Conviction Overturned For Orthodox Jewish Man Accused Of Beating Gay Black Man
The victim said he needs "time to process" the decision.
A court has overturned the conviction of a Jewish man who was sentenced to four years for his role in the group beating of a gay black man.
Mayer Herskovic was sentenced in September 2016 after Taj Patterson identified him as the man who stuck a thumb in his eye and blinded him during the beating, according to the New York Post. Patterson claimed he was jumped and beaten by an Orthodox Jewish neighborhood watch group because he was falsely accused of vandalizing cars in a Brooklyn neighborhood.
An appellate court threw out the conviction due to Patterson’s “inability to positively identify any of his attackers, the varying accounts regarding the incident and the DNA evidence, which was less than convincing.”
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“Notably, the complainant and others who testified at trial gave conflicting accounts of the assault,” the jurists continued. “Among other things, the complainant testified that the person who pulled off his sneaker was the same person who shoved a thumb into his eye. He referred to this person as the ‘ringleader’ and one of the men who initially chased him. However, he also testified that the person he identified as the ringleader was not the defendant.”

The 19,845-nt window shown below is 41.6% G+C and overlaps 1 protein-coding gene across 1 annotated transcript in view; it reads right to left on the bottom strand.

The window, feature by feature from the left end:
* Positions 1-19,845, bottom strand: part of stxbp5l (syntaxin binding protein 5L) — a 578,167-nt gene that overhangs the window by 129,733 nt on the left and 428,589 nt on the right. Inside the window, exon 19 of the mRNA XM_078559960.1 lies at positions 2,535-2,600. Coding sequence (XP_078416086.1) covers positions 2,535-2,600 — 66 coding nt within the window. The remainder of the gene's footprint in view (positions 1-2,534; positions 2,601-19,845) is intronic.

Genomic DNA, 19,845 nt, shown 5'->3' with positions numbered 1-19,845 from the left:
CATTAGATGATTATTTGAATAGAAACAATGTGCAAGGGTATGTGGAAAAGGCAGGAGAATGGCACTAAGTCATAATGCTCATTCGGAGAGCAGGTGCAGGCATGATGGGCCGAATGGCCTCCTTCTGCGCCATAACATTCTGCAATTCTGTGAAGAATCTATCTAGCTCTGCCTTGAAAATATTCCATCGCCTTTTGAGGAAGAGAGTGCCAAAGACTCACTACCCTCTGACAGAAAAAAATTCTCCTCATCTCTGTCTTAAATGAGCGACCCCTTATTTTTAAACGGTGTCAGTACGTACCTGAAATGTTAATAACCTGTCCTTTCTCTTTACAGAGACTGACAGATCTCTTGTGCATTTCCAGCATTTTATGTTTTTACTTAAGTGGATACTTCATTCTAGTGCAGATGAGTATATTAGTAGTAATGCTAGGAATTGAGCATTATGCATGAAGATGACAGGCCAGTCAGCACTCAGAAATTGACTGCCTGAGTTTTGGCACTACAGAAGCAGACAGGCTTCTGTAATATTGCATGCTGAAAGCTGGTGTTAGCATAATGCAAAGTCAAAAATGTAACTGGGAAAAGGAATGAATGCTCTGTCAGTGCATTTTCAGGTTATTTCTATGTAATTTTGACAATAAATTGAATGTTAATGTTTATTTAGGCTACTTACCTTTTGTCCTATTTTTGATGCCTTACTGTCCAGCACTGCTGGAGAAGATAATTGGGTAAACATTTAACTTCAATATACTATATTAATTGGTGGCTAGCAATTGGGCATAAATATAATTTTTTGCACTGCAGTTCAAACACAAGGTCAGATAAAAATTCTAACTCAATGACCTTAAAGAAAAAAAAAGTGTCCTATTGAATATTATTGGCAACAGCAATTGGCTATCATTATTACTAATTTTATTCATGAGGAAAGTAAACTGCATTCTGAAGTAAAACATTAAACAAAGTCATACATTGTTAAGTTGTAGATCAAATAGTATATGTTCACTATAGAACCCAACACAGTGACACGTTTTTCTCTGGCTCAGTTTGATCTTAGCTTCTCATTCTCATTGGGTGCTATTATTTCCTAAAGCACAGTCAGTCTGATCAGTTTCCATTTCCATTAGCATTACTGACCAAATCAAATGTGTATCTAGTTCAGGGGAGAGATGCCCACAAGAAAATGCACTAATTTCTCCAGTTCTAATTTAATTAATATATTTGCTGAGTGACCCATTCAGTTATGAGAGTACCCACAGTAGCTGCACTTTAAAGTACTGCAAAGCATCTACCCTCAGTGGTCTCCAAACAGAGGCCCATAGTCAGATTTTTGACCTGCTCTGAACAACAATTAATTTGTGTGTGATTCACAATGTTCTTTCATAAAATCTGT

Herskovic was the only member of the group to take his case to trial. Two men took a plea deal that resulted in no jail time, and charges were dropped against two others.
Donna Aldea, Herskovic’s lawyer, released a statement praising the decision.
“Mayer is overjoyed,” Aldea, said. “The decision means that, for all intents and purposes, he is innocent.”
The Brooklyn District Attorney’s office said they “respect the court’s decision.”
Patterson said he needs “time to process” and refused to give any additional comments to The Post. His lawyer, Andrew Stoll, filed a lawsuit against the city for showing favoritism toward the group. It is still pending.
“Our civil suit continues against the city for the ‘get out of jail free’ cards it hands out to the ultra-Orthodox communities in Brooklyn,” Stoll told The New York Times.
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